Cover crops must accumulate significant biomass to consistently suppress weeds; however, at lower levels of biomass, they may delay peak weed emergence. This delay in emergence will result in less competitive weeds that, combined with other tactics like narrow row spacing and an effective herbicide program, may improve weed management.
Mechanical tactics like preplant tillage, inter-row cultivation, or hand weeding may be feasible for farmers. It is unlikely that farmers can use cultivation or hand-weeding on all of their acres, but 'precision' use of these practices on problem fields or areas within a field can provide a real benefit in managing herbicide resistant weeds. Tillage does not come without a downside. It increases erosion risks, reduces soil health, and requires significant time and money to implement.
Tillage moves newly produced weed seed from the soil surface deeper into the soil profile. Waterhemp seeds germinate best when they are within the upper ½ inch of soil due to their small seed. After a failure of weed control, deep tillage is an option to bury seed produced by those weeds. An Arkansas study found that deep tillage alone resulted in an 81% decrease in Palmer amaranth emergence over the two following years when compared to no tillage2. This should be a last resort, because further deep tillage passes will bring old problems back to light.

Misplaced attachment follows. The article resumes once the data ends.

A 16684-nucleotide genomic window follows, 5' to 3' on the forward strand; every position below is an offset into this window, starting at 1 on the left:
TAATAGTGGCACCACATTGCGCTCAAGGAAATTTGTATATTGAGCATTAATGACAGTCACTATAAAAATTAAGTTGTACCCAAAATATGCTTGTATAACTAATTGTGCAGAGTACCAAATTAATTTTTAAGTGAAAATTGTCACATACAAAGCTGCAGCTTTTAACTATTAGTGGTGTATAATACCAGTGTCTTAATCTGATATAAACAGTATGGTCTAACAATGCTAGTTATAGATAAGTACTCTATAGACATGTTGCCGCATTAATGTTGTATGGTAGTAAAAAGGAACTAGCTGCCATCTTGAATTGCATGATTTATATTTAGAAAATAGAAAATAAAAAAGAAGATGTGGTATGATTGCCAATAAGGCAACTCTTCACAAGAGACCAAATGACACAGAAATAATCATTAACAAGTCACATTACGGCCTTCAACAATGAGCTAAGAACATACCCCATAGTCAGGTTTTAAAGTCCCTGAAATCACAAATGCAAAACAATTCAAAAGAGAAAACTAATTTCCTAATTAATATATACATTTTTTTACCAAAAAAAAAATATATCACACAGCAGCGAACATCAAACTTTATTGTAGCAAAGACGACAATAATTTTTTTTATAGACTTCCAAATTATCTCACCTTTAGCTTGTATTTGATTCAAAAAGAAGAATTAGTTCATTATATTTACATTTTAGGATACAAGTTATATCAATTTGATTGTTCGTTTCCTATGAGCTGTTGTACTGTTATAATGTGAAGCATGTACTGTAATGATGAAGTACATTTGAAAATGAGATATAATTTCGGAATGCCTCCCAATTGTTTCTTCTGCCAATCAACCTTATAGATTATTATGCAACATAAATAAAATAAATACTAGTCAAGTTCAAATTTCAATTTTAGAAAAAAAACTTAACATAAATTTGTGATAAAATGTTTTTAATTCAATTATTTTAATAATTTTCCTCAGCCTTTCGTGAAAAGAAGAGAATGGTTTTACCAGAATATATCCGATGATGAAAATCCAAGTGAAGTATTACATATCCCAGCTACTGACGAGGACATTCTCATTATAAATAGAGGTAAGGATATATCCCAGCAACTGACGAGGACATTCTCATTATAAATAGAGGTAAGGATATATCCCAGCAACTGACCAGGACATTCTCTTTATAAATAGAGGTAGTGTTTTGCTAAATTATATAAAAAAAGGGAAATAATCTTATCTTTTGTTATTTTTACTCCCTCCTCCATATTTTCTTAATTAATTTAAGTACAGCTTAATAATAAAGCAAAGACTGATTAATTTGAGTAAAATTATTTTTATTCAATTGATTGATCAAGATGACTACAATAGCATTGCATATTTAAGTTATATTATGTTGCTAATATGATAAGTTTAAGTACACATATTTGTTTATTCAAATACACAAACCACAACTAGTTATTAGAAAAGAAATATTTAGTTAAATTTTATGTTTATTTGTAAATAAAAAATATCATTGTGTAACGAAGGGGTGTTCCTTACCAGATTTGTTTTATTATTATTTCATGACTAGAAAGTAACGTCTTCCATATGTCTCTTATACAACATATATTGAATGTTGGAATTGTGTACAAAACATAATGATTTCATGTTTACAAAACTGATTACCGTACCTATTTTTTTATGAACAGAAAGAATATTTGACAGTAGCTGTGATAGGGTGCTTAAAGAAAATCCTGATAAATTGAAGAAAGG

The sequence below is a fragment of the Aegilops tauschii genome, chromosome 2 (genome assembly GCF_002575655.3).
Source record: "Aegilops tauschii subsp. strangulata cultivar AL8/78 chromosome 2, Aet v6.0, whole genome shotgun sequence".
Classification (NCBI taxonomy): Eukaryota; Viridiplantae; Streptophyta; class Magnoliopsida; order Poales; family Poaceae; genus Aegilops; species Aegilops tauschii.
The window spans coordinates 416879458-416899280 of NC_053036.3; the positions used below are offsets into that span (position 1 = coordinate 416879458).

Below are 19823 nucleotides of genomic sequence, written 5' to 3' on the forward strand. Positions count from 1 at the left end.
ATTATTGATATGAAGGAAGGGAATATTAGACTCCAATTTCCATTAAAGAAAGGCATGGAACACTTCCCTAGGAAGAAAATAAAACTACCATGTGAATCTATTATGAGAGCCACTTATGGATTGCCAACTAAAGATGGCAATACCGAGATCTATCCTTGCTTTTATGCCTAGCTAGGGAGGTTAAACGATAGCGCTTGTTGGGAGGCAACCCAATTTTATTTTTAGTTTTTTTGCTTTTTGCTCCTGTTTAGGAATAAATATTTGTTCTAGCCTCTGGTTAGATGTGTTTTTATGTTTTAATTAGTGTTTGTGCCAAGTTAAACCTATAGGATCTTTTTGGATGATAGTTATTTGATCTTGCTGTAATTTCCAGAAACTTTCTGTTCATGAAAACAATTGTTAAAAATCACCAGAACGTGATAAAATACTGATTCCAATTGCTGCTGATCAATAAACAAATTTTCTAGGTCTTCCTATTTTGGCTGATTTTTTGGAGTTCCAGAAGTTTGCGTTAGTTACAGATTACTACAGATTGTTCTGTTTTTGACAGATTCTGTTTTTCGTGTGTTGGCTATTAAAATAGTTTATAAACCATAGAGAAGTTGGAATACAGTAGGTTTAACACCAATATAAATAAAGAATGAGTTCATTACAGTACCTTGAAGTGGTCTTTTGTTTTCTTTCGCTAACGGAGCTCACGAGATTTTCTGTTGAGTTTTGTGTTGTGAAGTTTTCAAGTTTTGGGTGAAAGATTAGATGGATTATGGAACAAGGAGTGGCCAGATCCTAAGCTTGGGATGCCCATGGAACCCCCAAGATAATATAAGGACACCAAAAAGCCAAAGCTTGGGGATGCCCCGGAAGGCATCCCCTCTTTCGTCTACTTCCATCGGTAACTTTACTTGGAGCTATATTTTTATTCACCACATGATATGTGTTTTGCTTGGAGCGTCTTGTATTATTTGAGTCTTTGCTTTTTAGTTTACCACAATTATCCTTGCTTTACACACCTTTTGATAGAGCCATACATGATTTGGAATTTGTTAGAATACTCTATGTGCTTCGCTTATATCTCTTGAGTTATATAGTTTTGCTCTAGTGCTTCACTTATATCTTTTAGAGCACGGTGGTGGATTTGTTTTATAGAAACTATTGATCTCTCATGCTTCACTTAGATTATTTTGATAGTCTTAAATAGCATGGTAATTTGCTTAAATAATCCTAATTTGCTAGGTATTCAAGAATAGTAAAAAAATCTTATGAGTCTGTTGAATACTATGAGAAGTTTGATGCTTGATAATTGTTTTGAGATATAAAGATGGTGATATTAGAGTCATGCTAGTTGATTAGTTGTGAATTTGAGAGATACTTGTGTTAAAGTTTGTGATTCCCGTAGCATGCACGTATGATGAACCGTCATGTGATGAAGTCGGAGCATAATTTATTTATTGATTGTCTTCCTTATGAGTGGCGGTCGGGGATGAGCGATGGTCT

After crop emergence, inter-row cultivation and hand weeding may be the only options available for resistant weeds. Inter-row cultivation is rarely used today but will likely become more common in the future due to multiple-herbicide resistant waterhemp. It may not be necessary or practical across all acres or all years but is a viable option for weed management in specific problem areas or in years when other weed control tactics fail. Hand weeding is an expensive and time consuming option but is a reality in other states where herbicide-resistant weeds are a common problem. Despite the time and expense, removing weeds will prevent millions of new seed from entering the seedbank.
Weed management will likely continue to rely heavily on herbicides but serious consideration of alternative tactics is important to preserve the efficacy of available herbicides. This will include planning herbicide programs to include multiple, herbicide groups at effective rates. It’s important to consider a multi-year plan to avoid falling into the habit of using the same herbicide program over multiple years.
It is equally important to consider what alternative tactics fit into your specific weed management system – tillage, narrow row soybeans, increased seeding rates, hand weeding, or other techniques. These will become even more important in the future as waterhemp and other weeds continue to stack up resistances.
1Bradley, K. 2014. Waterhemp Management in Soybean [PowerPoint slides]. Retrieved from http://weedscience.missouri.edu/extension/pdf/waterhemp%20mgmt%20webinar....
2DeVore, JD, JK Norsworthy, and KR Brye. 2013. Influence of Deep Tillage, a Rye Cover Crop, and Various Soybean Production Systems on Palmer Amaranth Emergence in Soybean. Weed Technology: 27(2), 263-270.